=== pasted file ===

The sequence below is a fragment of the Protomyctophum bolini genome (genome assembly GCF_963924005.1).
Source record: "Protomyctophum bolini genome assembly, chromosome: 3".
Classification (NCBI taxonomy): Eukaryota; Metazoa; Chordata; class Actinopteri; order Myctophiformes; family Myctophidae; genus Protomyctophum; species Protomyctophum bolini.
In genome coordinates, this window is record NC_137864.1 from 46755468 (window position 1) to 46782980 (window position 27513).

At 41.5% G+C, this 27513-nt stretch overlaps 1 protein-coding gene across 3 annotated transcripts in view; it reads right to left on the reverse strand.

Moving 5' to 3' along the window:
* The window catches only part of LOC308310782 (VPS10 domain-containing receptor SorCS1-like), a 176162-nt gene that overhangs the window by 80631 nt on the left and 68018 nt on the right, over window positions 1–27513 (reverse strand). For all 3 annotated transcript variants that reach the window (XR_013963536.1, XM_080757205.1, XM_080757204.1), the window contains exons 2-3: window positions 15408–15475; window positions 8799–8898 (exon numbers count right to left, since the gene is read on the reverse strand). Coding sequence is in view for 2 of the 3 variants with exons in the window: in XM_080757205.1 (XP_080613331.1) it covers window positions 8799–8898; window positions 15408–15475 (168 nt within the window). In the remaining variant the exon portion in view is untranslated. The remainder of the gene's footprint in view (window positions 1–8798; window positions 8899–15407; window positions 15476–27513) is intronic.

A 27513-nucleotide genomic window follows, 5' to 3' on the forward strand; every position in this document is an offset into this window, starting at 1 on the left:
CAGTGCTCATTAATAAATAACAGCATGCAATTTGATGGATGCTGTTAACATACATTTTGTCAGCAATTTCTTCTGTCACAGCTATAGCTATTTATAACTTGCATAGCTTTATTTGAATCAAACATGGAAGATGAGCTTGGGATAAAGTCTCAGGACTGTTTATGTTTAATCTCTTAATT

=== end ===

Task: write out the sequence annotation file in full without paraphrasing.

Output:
The sequence below is a fragment of the Protomyctophum bolini genome (genome assembly GCF_963924005.1).
Source record: "Protomyctophum bolini genome assembly, chromosome: 3".
Classification (NCBI taxonomy): Eukaryota; Metazoa; Chordata; class Actinopteri; order Myctophiformes; family Myctophidae; genus Protomyctophum; species Protomyctophum bolini.
In genome coordinates, this window is record NC_137864.1 from 46755468 (window position 1) to 46782980 (window position 27513).

At 41.5% G+C, this 27513-nt stretch overlaps 1 protein-coding gene across 3 annotated transcripts in view; it reads right to left on the reverse strand.

Moving 5' to 3' along the window:
* The window catches only part of LOC308310782 (VPS10 domain-containing receptor SorCS1-like), a 176162-nt gene that overhangs the window by 80631 nt on the left and 68018 nt on the right, over window positions 1–27513 (reverse strand). For all 3 annotated transcript variants that reach the window (XR_013963536.1, XM_080757205.1, XM_080757204.1), the window contains exons 2-3: window positions 15408–15475; window positions 8799–8898 (exon numbers count right to left, since the gene is read on the reverse strand). Coding sequence is in view for 2 of the 3 variants with exons in the window: in XM_080757205.1 (XP_080613331.1) it covers window positions 8799–8898; window positions 15408–15475 (168 nt within the window). In the remaining variant the exon portion in view is untranslated. The remainder of the gene's footprint in view (window positions 1–8798; window positions 8899–15407; window positions 15476–27513) is intronic.

A 27513-nucleotide genomic window follows, 5' to 3' on the forward strand; every position in this document is an offset into this window, starting at 1 on the left:
CAGTGCTCATTAATAAATAACAGCATGCAATTTGATGGATGCTGTTAACATACATTTTGTCAGCAATTTCTTCTGTCACAGCTATAGCTATTTATAACTTGCATAGCTTTATTTGAATCAAACATGGAAGATGAGCTTGGGATAAAGTCTCAGGACTGTTTATGTTTAATCTCTTAATT